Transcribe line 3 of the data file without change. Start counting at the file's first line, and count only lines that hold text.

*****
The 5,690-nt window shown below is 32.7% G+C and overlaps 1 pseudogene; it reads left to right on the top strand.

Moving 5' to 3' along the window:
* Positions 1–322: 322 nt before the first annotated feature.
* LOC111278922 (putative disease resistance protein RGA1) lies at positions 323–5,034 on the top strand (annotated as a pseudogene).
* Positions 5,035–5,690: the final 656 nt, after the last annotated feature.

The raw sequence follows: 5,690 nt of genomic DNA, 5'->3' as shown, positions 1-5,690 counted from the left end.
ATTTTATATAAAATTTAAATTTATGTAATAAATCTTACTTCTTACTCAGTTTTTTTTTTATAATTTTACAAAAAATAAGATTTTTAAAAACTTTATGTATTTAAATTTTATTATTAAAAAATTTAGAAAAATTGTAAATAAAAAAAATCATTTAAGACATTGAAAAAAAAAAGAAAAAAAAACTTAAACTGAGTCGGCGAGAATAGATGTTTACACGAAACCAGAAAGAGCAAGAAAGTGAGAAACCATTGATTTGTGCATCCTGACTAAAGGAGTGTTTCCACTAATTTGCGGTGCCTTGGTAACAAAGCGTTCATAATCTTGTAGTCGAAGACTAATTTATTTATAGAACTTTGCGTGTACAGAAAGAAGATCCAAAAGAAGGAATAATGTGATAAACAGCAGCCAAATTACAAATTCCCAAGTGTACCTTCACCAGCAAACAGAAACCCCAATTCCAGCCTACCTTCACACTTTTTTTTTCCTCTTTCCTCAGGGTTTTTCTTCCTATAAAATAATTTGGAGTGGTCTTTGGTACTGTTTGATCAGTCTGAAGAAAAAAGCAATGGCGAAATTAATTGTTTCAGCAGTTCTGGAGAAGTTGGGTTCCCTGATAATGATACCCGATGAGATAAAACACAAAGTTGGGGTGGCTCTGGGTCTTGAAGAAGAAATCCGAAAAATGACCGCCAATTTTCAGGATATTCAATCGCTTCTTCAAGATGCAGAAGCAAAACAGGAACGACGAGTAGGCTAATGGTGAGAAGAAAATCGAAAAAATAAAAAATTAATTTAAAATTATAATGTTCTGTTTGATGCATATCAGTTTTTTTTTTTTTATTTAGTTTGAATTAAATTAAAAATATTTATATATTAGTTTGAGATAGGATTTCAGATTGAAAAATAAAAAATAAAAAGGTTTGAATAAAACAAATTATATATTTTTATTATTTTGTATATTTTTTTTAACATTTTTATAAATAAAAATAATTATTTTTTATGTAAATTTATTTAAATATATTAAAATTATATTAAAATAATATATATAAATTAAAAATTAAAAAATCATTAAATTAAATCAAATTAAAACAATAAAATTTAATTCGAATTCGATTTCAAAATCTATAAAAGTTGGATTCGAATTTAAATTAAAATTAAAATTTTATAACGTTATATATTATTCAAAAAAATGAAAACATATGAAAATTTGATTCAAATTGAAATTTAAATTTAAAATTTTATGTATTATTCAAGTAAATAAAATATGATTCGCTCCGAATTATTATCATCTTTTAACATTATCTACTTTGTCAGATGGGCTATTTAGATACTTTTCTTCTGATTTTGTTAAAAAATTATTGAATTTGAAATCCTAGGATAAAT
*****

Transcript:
* Positions 1–322: 322 nt before the first annotated feature.